On a balmy late May evening under the stars at Chris Blackwell’s stunning cliffside hotel The Caves in Negril, Jamaica, legendary producer Lee “Scratch” Perry strolls up to the DJ booth and takes the microphone.
For the next 45 minutes Scratch, now 81, his hair and beard dyed cherry-red, freestyles lyrics as DJ (or selector, in Jamaican parlance). Kingston Dub Club owner Gabre Selassie tweaks his mixing console’s controls, manipulating the riddim track, transforming the bass line into a recurring thunderous boom.
The event, part of the inaugural Tmrw.Tday Festival, was called The Dub Cave, nodding to the musical art form Perry helped define. Dub refers to rearranging elements within an existing recording through the isolation of individual instrumental tracks with the addition of various effects to create a new work.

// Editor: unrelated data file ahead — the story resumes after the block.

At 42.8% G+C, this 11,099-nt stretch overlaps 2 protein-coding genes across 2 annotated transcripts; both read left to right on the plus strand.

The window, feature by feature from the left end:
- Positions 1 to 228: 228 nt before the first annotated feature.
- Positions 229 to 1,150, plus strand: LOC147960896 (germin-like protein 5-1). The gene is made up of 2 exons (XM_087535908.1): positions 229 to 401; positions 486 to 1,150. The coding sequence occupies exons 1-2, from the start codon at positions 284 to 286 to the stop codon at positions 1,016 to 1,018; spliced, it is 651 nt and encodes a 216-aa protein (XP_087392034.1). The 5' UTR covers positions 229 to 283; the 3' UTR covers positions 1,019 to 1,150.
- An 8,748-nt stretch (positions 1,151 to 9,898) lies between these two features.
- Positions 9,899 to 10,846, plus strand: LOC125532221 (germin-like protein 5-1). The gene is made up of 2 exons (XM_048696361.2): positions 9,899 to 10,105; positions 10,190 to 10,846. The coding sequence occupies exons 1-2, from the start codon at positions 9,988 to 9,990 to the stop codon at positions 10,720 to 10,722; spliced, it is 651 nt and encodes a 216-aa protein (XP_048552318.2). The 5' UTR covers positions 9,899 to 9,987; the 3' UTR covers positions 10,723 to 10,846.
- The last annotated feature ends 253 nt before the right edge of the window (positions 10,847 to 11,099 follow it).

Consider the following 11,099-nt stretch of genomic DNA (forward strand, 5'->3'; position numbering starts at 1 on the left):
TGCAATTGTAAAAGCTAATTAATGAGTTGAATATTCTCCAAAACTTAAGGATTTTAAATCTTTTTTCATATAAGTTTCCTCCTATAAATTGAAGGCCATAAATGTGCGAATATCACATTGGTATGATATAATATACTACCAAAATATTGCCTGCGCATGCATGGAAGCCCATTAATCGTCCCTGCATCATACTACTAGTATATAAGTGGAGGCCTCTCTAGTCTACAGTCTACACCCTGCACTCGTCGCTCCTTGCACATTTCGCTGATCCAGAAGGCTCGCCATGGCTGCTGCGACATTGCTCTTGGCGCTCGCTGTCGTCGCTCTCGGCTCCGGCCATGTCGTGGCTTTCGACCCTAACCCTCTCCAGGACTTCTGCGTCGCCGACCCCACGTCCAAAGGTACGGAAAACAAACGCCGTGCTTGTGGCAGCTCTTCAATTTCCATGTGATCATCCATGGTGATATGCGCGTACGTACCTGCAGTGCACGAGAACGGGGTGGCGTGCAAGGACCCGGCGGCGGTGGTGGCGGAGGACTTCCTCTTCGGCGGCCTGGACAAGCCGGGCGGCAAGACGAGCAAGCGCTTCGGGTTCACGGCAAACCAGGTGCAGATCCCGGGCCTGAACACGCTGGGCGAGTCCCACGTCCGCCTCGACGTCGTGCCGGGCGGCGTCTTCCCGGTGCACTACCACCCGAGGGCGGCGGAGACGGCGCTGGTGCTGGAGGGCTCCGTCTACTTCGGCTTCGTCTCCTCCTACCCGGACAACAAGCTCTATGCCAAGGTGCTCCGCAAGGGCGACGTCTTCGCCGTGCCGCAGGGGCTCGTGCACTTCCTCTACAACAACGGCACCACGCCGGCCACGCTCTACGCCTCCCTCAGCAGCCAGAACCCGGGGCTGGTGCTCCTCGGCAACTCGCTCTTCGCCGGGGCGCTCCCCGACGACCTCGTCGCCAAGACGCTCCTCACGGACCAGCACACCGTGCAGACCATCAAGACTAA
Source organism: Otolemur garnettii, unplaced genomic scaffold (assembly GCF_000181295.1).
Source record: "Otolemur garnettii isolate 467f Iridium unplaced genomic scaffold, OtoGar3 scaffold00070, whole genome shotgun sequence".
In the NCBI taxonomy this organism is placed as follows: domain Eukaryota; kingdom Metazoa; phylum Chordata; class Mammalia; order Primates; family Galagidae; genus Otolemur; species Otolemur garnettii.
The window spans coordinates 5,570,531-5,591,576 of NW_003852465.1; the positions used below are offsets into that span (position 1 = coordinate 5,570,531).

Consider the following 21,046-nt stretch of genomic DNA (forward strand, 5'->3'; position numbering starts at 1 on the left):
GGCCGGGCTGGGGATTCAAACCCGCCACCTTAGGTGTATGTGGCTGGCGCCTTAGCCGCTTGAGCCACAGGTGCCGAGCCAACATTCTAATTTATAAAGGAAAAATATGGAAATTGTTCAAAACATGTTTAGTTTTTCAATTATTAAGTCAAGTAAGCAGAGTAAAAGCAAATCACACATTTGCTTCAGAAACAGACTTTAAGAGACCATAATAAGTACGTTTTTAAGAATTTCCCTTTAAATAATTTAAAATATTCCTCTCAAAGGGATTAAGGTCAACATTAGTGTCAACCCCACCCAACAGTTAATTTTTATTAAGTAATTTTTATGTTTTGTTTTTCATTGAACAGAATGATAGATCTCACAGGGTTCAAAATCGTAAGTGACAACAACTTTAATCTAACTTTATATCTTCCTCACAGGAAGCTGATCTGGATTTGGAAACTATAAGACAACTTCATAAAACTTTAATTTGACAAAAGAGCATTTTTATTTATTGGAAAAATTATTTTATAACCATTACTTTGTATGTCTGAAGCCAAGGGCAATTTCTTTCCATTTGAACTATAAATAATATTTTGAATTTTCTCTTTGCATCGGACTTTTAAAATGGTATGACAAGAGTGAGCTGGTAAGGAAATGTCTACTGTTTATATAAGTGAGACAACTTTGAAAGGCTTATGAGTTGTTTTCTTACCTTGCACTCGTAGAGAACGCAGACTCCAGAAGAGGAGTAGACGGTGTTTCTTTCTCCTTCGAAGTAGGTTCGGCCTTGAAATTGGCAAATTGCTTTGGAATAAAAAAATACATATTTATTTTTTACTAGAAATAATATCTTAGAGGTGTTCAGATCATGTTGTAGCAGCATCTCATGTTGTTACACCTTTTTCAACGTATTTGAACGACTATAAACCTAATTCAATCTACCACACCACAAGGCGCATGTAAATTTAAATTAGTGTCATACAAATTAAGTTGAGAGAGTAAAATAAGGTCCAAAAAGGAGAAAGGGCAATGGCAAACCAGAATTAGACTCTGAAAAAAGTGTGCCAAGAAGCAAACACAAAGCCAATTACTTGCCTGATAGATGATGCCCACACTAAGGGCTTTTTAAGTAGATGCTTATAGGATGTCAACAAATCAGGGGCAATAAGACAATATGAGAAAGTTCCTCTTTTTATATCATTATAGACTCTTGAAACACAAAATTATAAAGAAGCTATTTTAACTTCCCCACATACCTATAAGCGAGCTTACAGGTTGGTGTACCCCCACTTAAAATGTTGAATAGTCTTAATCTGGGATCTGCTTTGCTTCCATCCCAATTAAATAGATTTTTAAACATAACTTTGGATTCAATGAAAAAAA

Scratch’s experimentation at the mixing board, particularly at his fabled Black Ark studio in the ’70s, established him as one of the most creative forces in dub. Alongside other visionaries who conducted experiments in their respective studios and on the sound systems that played the music, they created dub, which rose to prominence in Jamaica and internationally during the 1970s.
“Dubbing is a traditional Jamaican sound system vibe; if you go to a dancehall sound system [session] they take out the bass and drop it in as an artist is performing, but they are not dubbing as we would do it. We turn on the bass, turn up the knobs, keeping the craft a little more intricate,” comments Gabre Selassie, whose thoughtfully curated playlist of traditional Rastafarian Nyabinghi chants, classic Jamaican tracks, contemporary roots reggae and powerful dub mixes is heard each Sunday evening at the Kingston Dub Club, located in the hills overlooking the capital city.